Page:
A further subtle change in the paradigm is in its very nature. Knowledge is no more a sort of, more or less developed, 'feature' of any single man, built up of single facts (Platonic birds or sentences), and the mind is no more a sort of store (Platonic bird-cage or block of wax). Knowledge does gain the aspect of a 'theory' or a 'set of theories', i.e. sort of system to be asked by questions, whose answers give the set of valid items. This change is linked to the increasing role of the subject, from the third person ontology of Greek philosophy to modern philosophy. We have to stress the role of this 'asking' or questioning function (vertical lines in fig.2), and its working in modern axiomatic theories is revealed by the distinction between a 'static' set of facts (axioms) and a 'dynamical' principle of reasoning (rules of inference) . And the role of the 'subject' will be redefined in this 'asking' function, instead of in the 'mental world'. Thus, in the modern versions of the paradigm we will have to point out this new setting, and it will play a major role in our interpretation of the antinomical arguments. The characterization of the asking process in the syntactic paradigm is linked to the commutativity of the diagram in fig.2. That is, given a set of elements in the meta-system, the decoding of the element we prove from them can be obtained as true consequence from the set of elements in the object system which code the original set.
This is the general scheme. Roughly speaking, we could depict the modern scientific paradigm as a chain of worlds beginning with the reality world, passing through some intermediate links as physics, differential calculus, arithmetic, and ending with a formal world as logic or elementary number theory or some sort of language of thought or mentalese. This means today to accomplish the aim of writing the book of nature in mathematical characters. However, more specific paradigms for specific fragments of this chain can be developed starting from the general scheme. The scheme for quantum mechanics will be drawn in the following (fig.5). The scheme for Hilberts metamathematics is shown in fig.3: there is an informal mathematical theory (arithmetic, set theory, geometry, etc.), its formalization (Peanos arithmetic, Zermelos set theory, Hilberts geometry, etc.) and the meta-theory which analyses the formal theory with finitary methods (informal finitary arithmetic). Metamathematics, as we shall see in the following, plays somehow the residual role of the 'mental' world, but in the same time coincides with the informal arithmetic, the core of the sign world.
In the first report, to analyze the beginning of the Platonic and Aristotelian foundation, we underlined the crucial role of the ''negative judgment paradox'': <given that an affirmative statement corresponds to a fact in the world, something that is, we have that a negative statement corresponds to something which is not, but a statement about what is not, is about nothing and hence is impossible>. And we stressed that the ancient classic Greek philosophy did not give to the paradox a 'strict solution', but merely a 'removal' in a complex new foundation, overwhelming the whole mythological and presocratic culture as well. In the paradox we distinguished two main aspects, and in the Aristotelian foundation two different 'solutions'.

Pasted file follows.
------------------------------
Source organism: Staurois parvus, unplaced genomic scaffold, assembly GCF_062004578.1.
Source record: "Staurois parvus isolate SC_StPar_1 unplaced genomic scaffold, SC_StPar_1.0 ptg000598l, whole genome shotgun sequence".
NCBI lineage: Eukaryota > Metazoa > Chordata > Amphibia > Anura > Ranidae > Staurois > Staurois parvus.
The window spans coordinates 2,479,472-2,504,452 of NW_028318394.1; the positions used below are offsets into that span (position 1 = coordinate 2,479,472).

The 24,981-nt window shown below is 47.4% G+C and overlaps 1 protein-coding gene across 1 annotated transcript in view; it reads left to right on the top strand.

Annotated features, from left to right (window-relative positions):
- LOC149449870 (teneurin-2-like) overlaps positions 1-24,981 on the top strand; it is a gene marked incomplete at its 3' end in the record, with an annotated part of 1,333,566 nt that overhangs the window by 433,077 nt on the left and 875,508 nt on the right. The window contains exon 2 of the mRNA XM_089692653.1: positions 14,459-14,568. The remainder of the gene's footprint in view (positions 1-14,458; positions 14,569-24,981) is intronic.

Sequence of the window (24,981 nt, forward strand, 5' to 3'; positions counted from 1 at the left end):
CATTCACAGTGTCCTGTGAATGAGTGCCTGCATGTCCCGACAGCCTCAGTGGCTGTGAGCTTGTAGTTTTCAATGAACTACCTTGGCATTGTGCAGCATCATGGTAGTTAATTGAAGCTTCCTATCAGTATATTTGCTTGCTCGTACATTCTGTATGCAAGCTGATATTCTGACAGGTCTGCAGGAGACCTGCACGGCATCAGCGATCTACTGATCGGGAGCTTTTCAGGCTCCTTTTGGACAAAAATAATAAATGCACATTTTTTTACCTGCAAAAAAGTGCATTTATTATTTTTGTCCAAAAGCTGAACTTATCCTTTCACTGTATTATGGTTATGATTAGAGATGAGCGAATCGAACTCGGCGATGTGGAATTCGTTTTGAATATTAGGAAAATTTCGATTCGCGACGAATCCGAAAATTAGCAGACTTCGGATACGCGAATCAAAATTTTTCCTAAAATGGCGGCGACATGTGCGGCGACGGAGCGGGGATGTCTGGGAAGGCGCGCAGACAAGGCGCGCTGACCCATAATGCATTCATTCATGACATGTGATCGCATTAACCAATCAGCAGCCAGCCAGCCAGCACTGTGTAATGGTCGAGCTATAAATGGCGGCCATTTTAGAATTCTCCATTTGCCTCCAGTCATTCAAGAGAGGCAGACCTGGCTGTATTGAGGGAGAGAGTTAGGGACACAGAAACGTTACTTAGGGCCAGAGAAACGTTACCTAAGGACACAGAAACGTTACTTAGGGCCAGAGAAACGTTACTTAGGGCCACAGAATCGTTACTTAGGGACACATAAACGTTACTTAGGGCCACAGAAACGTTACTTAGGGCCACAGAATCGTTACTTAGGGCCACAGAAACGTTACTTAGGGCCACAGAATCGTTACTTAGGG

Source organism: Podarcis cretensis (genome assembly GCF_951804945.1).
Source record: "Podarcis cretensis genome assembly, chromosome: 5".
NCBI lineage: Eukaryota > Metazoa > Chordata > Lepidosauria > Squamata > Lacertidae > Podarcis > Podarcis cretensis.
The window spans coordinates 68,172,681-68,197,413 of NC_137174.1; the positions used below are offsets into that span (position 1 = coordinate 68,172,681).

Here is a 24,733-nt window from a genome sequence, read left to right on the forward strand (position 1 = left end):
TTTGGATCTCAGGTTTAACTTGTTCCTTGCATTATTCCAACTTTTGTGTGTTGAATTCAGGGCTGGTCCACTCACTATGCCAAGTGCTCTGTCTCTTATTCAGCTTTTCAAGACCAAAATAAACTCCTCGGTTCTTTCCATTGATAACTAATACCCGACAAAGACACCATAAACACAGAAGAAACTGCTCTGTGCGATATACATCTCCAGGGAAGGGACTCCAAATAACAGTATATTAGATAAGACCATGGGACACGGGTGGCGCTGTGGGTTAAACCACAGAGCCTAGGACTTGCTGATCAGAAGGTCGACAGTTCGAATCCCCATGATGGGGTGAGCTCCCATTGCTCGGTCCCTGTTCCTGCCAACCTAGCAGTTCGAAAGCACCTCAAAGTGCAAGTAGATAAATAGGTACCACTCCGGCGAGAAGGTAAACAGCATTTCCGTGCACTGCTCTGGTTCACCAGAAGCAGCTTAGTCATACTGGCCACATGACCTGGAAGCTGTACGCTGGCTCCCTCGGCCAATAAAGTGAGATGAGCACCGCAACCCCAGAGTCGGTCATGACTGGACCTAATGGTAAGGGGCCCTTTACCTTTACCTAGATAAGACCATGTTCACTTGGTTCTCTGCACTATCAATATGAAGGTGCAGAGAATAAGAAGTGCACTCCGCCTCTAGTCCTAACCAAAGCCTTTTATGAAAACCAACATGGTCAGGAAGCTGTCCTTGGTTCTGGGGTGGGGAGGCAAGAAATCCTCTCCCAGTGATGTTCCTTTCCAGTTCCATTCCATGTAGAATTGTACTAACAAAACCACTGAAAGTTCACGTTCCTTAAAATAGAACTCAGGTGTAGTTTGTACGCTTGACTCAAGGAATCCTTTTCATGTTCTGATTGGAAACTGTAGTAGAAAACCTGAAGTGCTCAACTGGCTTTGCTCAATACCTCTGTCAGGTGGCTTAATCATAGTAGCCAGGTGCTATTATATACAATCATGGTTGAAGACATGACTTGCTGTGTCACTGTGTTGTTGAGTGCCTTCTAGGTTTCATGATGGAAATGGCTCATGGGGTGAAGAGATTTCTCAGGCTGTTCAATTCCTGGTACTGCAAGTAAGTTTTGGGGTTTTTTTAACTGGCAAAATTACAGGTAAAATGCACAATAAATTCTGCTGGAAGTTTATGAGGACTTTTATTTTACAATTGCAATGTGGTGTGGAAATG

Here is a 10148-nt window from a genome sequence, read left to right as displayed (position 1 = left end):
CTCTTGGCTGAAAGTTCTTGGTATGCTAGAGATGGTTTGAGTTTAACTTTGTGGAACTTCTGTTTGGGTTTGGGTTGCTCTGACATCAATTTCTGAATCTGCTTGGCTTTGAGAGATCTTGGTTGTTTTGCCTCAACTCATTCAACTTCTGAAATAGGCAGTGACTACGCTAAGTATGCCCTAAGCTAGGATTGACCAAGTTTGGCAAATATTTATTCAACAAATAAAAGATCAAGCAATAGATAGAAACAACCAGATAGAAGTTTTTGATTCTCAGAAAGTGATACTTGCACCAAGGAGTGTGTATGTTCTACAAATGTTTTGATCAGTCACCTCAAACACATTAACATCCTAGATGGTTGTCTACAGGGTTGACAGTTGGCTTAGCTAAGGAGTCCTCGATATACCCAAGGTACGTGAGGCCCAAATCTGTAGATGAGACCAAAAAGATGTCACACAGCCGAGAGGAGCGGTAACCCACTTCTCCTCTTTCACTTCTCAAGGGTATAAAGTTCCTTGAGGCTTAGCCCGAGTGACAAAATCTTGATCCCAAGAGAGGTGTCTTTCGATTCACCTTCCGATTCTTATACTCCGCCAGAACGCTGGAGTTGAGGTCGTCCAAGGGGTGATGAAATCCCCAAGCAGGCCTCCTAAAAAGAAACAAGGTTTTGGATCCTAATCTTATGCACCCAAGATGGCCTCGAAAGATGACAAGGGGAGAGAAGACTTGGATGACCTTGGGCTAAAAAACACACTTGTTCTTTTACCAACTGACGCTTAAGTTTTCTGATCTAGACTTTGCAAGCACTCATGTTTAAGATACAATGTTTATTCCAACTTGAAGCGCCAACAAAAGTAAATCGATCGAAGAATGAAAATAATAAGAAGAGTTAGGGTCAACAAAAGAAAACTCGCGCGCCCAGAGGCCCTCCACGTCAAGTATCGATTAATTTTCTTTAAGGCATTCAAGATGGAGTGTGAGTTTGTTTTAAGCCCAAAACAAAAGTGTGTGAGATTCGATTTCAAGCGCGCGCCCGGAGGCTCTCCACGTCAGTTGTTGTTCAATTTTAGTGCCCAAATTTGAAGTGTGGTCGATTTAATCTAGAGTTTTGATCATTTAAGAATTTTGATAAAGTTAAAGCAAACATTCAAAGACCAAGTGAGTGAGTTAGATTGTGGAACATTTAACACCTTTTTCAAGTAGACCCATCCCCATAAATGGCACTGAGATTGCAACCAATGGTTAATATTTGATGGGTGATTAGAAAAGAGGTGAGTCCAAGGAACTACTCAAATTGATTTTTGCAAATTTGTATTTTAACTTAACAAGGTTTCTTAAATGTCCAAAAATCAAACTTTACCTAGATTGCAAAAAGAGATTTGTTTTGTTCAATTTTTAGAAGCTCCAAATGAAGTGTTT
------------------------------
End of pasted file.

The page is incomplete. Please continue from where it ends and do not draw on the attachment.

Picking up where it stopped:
The first aspect was the ''falsity problem'': what does correspond to a false statement, as in the sentence ''Theaetetus flies''? Corresponding to a true statement there is something which is, corresponding to a false statement there is something which is not, that is nothing. The solution to this aspect was built in the syntactic idea of sentence as including different parts, most of all a 'name' and a 'verb', and in the functional role of truth as an operator acting on the parts of the sentence until its resulting as ''true'' or ''false'' in the last components (an 'agent' and an 'action') according respectively to the 'real' blending or non-blending of the Forms evoked by the sentence. This could be defined the functional idea of truth, and can be revealed by the extensional and recursive definition of truth in the modern Tarskian semantics of predicate calculus.
The second aspect was the lie problem: considering that 'speaking' and 'thinking' had in the presocratic philosophy the same 'subjectivity status' than 'seeing' and 'hearing', to say what is not was as impossible as to see what is not. The solution had to be found in the break between physical and psychological levels which began with Aristotle and was later developed in the Christian ideas of soul and free will. In this role, that we could call assertive, the truth becomes the act of asserting a sentence (the subjective acts of 'saying'), relating them to corresponding objective 'facts'. In the modern Tarskian semantics it can be found in the correspondence between language and metalanguage: '' 'p' is true if and only if p''.